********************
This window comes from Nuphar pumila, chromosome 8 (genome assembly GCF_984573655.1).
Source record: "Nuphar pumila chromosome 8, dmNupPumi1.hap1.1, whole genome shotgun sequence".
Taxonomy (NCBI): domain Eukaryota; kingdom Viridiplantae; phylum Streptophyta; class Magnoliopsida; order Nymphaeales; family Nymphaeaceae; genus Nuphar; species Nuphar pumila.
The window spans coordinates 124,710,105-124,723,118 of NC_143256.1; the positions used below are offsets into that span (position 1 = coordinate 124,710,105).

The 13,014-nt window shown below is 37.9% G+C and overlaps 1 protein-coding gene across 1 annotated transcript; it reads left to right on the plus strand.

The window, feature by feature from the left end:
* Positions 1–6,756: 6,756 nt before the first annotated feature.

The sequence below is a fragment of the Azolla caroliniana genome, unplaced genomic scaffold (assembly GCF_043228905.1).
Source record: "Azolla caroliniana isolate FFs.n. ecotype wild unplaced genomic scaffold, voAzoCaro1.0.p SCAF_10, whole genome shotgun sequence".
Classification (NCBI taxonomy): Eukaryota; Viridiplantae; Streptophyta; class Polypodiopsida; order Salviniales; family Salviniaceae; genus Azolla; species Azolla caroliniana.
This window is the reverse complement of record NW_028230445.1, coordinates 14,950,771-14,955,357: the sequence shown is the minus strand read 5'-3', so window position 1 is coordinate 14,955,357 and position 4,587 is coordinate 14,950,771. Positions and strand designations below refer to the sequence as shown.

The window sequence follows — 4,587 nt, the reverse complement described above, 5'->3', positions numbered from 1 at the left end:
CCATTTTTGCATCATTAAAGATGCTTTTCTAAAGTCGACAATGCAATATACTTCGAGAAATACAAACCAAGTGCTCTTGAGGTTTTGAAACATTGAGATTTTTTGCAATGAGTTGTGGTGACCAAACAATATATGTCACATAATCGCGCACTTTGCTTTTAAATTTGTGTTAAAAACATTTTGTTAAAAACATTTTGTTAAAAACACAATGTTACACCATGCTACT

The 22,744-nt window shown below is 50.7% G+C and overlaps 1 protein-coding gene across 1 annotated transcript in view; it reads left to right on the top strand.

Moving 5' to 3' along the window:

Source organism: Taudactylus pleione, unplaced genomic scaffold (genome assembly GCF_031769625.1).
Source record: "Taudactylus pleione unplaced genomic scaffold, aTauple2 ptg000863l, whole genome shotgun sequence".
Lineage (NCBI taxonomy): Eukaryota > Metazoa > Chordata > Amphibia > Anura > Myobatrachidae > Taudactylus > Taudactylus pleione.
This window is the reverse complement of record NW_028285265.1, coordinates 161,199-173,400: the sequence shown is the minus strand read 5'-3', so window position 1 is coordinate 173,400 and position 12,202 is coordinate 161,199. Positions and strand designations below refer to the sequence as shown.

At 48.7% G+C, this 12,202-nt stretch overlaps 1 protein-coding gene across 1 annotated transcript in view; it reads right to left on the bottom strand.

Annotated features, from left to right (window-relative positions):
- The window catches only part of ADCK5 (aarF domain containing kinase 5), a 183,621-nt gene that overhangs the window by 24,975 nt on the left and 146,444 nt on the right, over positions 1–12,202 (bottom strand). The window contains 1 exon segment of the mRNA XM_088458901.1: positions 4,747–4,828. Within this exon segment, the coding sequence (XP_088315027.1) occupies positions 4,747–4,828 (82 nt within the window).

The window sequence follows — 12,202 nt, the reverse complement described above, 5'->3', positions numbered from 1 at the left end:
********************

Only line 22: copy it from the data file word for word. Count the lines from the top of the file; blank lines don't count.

- The window catches only part of ADCK5 (aarF domain containing kinase 5), a 183,621-nt gene that overhangs the window by 24,975 nt on the left and 146,444 nt on the right, over positions 1–12,202 (bottom strand). The window contains 1 exon segment of the mRNA XM_088458901.1: positions 4,747–4,828. Within this exon segment, the coding sequence (XP_088315027.1) occupies positions 4,747–4,828 (82 nt within the window).